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Lecture 1

POLI 441 Lecture Notes - Lecture 1: Samuel Von Pufendorf, Hugo Grotius, Mercantilism


Department
Political Science
Course Code
POLI 441
Professor
Krzysztof Pelc
Lecture
1

Page:
of 1
A Brief Intellectual History
Mercantilism in Britain
The French Physiocrats
Henry Martyn and Adam Smith
Adam Smith and the Invisible Hand
Smoot Hawley and the Depression
Strategic Trade Policy: US and Japan
The GATT/WTO
Ancient Greece
Plato’ Republic:
“The result [of such a division], then, is that more things are produced, and
better and more easily when one man performs one task according to his
nature, at the right moment, and at leisure from other occupations.”
Two decades later, Xenefon links division of labour to size of the market.
Natural Law Thinkers
Hugo Grotius
“natural right” justified free trade.
Later, turns into natural right of all nations to regulate their own trade (Pufendorf)
Throughout: devoid of analysis
Mercantilism
Early 17th century
Two key features of the period:
Overseas exploration, expansion of known world
Rise of nation-states as political entities
Trade becomes “an affair of state” (Hume)
Conflation of Mercantilism with Autarky/Isolationism
While in fact:
“If [we exchange] amongst ourselves, the commonwealth cannot be enriched
thereby. And if we exchange with strangers, then our profit is the gain of the
commonwealth.” (Mun, 1621)
“[trade is] the only mean to enrich this kingdom.” (Coke 1670)
Trade brings greater diversity, shared risk
Associated Social Changes
The perceived role of merchants, and popular views on their subject, evolved
accordingly.
Merchants and tradesmen are considered for the first time as beneficial to social
welfare, rather than a rising class threatening established order.
Natural Law Echoes
Some elements of the natural law approach remain, and are twisted to suit mercantilist
arguments:
what Providence gave to England, should remain there,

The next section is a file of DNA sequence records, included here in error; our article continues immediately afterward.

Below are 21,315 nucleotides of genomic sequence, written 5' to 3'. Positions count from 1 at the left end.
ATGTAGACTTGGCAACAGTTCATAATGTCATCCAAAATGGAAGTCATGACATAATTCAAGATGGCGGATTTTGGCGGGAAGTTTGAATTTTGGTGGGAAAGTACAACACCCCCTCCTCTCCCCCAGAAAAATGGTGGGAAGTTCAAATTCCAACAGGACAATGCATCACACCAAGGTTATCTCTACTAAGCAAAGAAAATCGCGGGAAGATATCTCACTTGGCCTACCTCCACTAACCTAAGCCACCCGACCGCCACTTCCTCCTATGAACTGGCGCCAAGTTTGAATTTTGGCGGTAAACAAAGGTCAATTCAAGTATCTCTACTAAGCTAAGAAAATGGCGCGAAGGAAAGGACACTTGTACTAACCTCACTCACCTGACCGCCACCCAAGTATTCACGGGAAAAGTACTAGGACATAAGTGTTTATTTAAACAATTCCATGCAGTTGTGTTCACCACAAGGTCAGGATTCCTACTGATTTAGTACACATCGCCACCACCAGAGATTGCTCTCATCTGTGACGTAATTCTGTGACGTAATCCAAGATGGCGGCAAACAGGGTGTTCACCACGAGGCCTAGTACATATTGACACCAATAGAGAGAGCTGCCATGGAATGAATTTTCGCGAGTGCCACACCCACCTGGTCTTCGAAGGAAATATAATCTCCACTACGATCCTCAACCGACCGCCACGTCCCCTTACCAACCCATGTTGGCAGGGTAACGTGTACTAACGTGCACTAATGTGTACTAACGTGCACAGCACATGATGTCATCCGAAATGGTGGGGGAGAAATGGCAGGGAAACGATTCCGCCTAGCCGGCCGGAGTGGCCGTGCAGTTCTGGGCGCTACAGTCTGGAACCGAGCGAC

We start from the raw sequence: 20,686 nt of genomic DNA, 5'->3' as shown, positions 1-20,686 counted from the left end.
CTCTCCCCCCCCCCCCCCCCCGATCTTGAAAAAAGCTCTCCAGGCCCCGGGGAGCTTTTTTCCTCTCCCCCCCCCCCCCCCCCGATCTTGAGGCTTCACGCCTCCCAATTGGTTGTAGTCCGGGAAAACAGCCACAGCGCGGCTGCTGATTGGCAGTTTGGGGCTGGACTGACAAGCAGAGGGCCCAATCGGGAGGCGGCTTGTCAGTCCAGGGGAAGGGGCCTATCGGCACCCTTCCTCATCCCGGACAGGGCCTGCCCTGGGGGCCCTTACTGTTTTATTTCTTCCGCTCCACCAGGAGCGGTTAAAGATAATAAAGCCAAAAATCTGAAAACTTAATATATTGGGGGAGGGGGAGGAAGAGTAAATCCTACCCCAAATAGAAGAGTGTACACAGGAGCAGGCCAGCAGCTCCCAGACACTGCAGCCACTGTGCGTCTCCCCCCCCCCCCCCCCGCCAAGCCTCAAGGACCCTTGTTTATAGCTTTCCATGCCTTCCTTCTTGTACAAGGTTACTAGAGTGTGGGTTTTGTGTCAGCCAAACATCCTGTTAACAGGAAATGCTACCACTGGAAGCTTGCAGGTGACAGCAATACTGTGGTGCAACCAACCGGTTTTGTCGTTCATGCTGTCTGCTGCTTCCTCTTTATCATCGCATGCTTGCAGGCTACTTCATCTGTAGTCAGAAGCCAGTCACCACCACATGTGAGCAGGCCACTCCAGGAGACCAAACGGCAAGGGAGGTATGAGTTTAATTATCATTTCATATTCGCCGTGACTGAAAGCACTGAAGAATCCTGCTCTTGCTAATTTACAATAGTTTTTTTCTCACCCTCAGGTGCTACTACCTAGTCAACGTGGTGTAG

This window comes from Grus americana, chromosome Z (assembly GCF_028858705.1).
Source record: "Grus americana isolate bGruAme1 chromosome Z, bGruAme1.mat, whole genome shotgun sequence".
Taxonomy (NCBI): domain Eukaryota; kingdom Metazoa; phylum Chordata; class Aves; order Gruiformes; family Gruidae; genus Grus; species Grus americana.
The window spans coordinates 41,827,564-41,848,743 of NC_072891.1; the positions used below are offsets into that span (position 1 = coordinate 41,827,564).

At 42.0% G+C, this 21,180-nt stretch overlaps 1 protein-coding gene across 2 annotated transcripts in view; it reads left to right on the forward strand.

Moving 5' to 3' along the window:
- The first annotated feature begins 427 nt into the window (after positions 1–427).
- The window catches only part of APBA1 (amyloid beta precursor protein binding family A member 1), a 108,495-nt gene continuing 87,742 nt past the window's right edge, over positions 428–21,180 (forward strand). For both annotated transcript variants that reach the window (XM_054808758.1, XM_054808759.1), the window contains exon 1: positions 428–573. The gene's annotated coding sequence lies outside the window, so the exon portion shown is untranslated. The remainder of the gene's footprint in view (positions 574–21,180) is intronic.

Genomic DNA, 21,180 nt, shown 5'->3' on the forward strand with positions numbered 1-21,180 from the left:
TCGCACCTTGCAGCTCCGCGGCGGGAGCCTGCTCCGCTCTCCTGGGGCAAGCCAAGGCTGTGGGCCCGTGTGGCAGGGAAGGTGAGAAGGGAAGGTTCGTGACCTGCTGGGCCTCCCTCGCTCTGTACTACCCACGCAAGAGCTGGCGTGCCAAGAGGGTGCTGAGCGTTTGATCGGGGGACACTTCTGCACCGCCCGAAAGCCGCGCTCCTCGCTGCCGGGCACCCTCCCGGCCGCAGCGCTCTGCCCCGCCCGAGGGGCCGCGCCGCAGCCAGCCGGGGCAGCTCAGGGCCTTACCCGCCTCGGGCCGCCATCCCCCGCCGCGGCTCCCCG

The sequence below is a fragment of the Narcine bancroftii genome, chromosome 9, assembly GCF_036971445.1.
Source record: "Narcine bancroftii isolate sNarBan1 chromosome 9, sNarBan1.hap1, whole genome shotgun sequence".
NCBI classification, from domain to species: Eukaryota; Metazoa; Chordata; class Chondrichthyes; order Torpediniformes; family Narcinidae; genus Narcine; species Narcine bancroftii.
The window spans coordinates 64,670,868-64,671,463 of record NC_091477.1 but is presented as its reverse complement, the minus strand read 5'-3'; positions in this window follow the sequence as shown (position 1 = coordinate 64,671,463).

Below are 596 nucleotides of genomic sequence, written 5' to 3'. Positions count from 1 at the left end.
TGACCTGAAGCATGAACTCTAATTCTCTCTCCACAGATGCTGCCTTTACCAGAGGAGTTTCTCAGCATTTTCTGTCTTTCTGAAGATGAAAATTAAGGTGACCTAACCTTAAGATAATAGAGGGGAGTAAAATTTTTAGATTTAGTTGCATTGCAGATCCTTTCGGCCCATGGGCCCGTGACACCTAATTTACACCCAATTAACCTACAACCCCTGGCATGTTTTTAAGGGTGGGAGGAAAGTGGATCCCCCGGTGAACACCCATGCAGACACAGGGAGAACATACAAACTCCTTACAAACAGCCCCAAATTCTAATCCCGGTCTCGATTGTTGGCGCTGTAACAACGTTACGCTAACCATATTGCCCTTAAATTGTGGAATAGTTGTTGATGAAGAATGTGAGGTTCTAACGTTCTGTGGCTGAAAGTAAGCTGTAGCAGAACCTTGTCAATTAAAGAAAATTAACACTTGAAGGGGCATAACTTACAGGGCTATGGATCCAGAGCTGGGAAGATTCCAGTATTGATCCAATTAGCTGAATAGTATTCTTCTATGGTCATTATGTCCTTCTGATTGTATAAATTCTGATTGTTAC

yet what Providence put on foreign shores was meant to foster exchange.
Zero Sum or Fixed Gains?
It is a simplification to see the mercantilist position as a zero-sum view.
Trade was seen as mutually beneficial, but its gains could be captured by either
party.
Hence: not all trade transactions are equally beneficial. And therein lay the role of the
state.
Perceived need for central decision-maker (Steuart, 1767)
Central Mercantilist Tenets
Benefits of trade flow from exports, or a favourable balance of trade:
“Exportation is gain, but all commodities imported is loss” (Battie, 1644).
An underlying concern over gold and foreign specie.
Yet Restricting Imports was Problematic
“here it is worth remembering that a great part of foreign commodities brought for
England are taken in barter of ours” (Robinson, 1648). “
...how should our neighbors be able to pay for our manufactures, for which we have
those commodities in exchange” (Paxton 1704).
What remained: recommending frugality.
Moral argument against imports as luxuries and trifles.
Commodity Composition
By late 17th century, ideas on trade turn to what is being imported and exported. •
Manufacturing is linked to employment.*
Exported manufactured goods were said to lead to “foreign paid wages”.
Exporting raw materials was seen as squandering this benefit.
Commodity Composition II
Here, the policy implications are less problematic:
You tax imports of manufactured products,
And you tax exports of raw materials.
Asgill (1719): use policy for “protection and encouragement” of domestic industry.
Echoes import substitution schemes of the post-colonial era.
And yet,
Even here, the recognition of trade as barter restricted use of import barriers
Vanderlint in 1734 spoke against them on account of fear of retaliation.
Appearance of notion of reciprocity
Mercantilism Remains a Step Forward
Respect of property rights
Recognition of importance of political stability*
Mercantilists tended to advocate freedom of religion, of expression, of immigration
They held an anti-monopoly position (especially within domestic realm)
Doubts within Mercantilism
Empirical observation:
“The Dutch we see import all, yet thrive upon trade, and the Irish export eight
times more than they import, yet grow poorer” (Coke, 1670)
Hume establishes the price-specie flow mechanism, observing that Spain cannot
hold onto all of its gold.
Conclusion: it is produced goods and labour that matters, rather than precious
metals/ money.